Interrogation—Tom Pitts

Who: Tom Pitts

What: He received his education on the streets of San Francisco. He remains there, working, writing, and trying to survive. He is the author of AMERICAN STATIC, HUSTLE, KNUCKLEBALL, and PIGGYBACK.

Where: San Francisco

Interview conducted by email. Some questions and answers have been edited.

Congrats on the release of AMERICAN STATIC. What would you like readers to know about your latest novel?

Thanks! What to let readers know? Where to buy it! Down & Out Books tells me you can order this one from any bookstore, so have at it. As far as the story goes, if you enjoyed HUSTLE, I think you’ll love this. It’s fast-paced, down and dirty, and a ton of fun. Provided you have a twisted view of what fun is.

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Interrogation—J.L. Abramo

Noir at the Bar Denver 12-15Who: J.L. Abramo

What: He was born in the seaside paradise of Brooklyn, New York on Raymond Chandler’s fifty-ninth birthday. Abramo is the author of CATCHING WATER IN A NET, winner of the St. Martin’s Press/Private Eye Writers of America prize for Best First Private Eye Novel; the subsequent Jake Diamond novels CLUTCHING AT STRAWS, COUNTING TO INFINITY, and CIRCLING THE RUNWAY; CHASING CHARLIE CHAN, a prequel to the Jake Diamond series; and the stand-alone thriller GRAVESEND. His latest work is BROOKLYN JUSTICE.

Where: Denver

Interview conducted by email. Some questions and answers have been edited.

BROOKLYN JUSTICE is a fast-paced hardboiled read. Where did the idea for your P.I. Nick Ventura and this novel come from?

The Jake Diamond series is set primarily in San Francisco with occasional runs to Los Angeles. I very much enjoyed revisiting Brooklyn when I worked on GRAVESEND and wanted to return again. I also wanted to write a more dangerous protagonist (Jake has always been more over easy than hardboiled). Combining both interests led to a Coney Island private investigator who is more inclined toward seeking justice in his own terms and handing out punishment accordingly.

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Guest DJ—Tom Pitts

Tom Pitts has had a busy year. He is half of the editorial team that runs The Flash Fiction Offensive for Out of the Gutter. His new monthly podcast for Authors on the Air, “Skid Row Chatter,” has had great interviews with crime fiction luminaries like Todd Robinson, Benjamin Whitmer, Jack Getze and Les Edgerton. And somehow he still found time to promote his debut novel from 2014, HUSTLE, while releasing a killer novella, KNUCKLEBALL, as a follow-up.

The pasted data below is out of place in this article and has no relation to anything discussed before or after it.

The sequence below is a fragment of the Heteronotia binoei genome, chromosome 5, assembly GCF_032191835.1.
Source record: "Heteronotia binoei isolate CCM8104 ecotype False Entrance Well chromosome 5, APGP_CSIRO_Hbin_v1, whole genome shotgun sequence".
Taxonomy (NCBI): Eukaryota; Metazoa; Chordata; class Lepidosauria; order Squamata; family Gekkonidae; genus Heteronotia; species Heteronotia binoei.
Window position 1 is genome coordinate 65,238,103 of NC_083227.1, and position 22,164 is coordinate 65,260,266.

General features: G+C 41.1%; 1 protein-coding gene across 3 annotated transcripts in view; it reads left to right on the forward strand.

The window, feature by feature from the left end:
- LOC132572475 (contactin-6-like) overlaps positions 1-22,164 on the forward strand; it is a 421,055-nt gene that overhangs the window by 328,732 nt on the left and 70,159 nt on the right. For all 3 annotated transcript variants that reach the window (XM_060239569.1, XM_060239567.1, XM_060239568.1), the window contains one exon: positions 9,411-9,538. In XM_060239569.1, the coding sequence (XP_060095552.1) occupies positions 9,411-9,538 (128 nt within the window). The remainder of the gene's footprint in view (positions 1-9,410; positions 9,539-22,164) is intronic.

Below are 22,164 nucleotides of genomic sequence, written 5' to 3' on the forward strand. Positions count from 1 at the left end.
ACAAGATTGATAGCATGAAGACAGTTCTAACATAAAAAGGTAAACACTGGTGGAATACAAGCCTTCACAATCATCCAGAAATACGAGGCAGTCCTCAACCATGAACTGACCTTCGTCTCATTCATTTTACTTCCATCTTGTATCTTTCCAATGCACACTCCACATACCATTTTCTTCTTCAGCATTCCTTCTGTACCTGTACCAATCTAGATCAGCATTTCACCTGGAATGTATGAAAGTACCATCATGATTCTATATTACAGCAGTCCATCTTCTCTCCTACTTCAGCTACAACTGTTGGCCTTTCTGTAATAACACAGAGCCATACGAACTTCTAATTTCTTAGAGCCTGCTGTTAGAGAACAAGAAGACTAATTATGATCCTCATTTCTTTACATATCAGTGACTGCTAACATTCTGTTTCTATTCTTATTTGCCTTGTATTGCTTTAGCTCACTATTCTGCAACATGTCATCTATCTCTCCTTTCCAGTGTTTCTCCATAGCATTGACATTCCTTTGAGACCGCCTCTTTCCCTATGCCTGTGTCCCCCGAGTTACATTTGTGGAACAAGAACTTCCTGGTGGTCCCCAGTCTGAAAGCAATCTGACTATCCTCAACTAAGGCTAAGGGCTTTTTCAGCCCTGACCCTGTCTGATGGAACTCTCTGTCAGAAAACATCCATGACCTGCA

Knuckleball_frontcover_dress_finHere’s what Mr. Pitts had to say about KNUCKLEBALL in our interview earlier this year: “The impetus for the story came to me while I was in Golden Gate Park walking the dogs. The whole Bryan Stow thing was happening at the time. Bryan Stow was the poor bastard who was beat down at a Giants game at Dodger Stadium and to this day has never recovered. The search was on for the assailants and that afternoon a police artist’s sketch came out with an accompanying description: 5’10” Latino male. That was it. The sketch, the description, it could have been anybody. They were describing half of L.A. So I wondered … man, if you knew someone who looked even remotely like that, you could really fuck them up if you fingered them. All it would take is some hatred and a phone call.”

Tom Pitts at BoucherSo what’s next? Well, rumor has to that Mr. Pitts is sitting on two new novels that fans like myself hope will see the light of day in 2016. In the meantime, he’s on the turntables this week spinning everything from John Prine and April Wine to Johnny Thunders, Black Flag and The Replacements.

If you need more Tom Pitts in your life, you can find him on his website, Amazon and Facebook.

Previous Playlists:

Guest DJ—Craig T. McNeely

Guest DJ—Angel Colon

Guest DJ—Josh Stallings

29 SoCal Punk Songs

S.W. Lauden’s debut novel, BAD CITIZEN CORPORATION, is available now from Rare Bird Books. His novella, CROSSWISE, will be published by Down & Out Books in 2016.

Bouchercon, Blogs, Burbank, Bay Area

Motley Crew

It’s been a busy week. Bouchercon, the Anthony Boucher Memorial World Mystery Convention in Raleigh, North Carolina was incredible. Great to hang out with friends, pick up some killer new books, learn a ton and otherwise lounge around bars and restaurants for four days with interesting people. The Noir at the Bar event that Eryk Pruitt organized was definitely a highlight. I was thrilled to read alongside Johnny Shaw, Les Edgerton, Jedidiah Ayres, Christa Faust, Ed Kurtz, Jen Conley, Thomas Pluck, Tom Pitts and Joe Clifford. I also got to sit in for a taping of Authors on the Air with Pam Stack and Tom Pitts who invited a room full of reprobates ranging from Brian Panowich, Nik Korpon and Warren Moore to Danny Gardner, Chris Irvin and Jack Getze. Shot some video of Jay Stringer and Angel Colon, too—we’ll see how that turns out.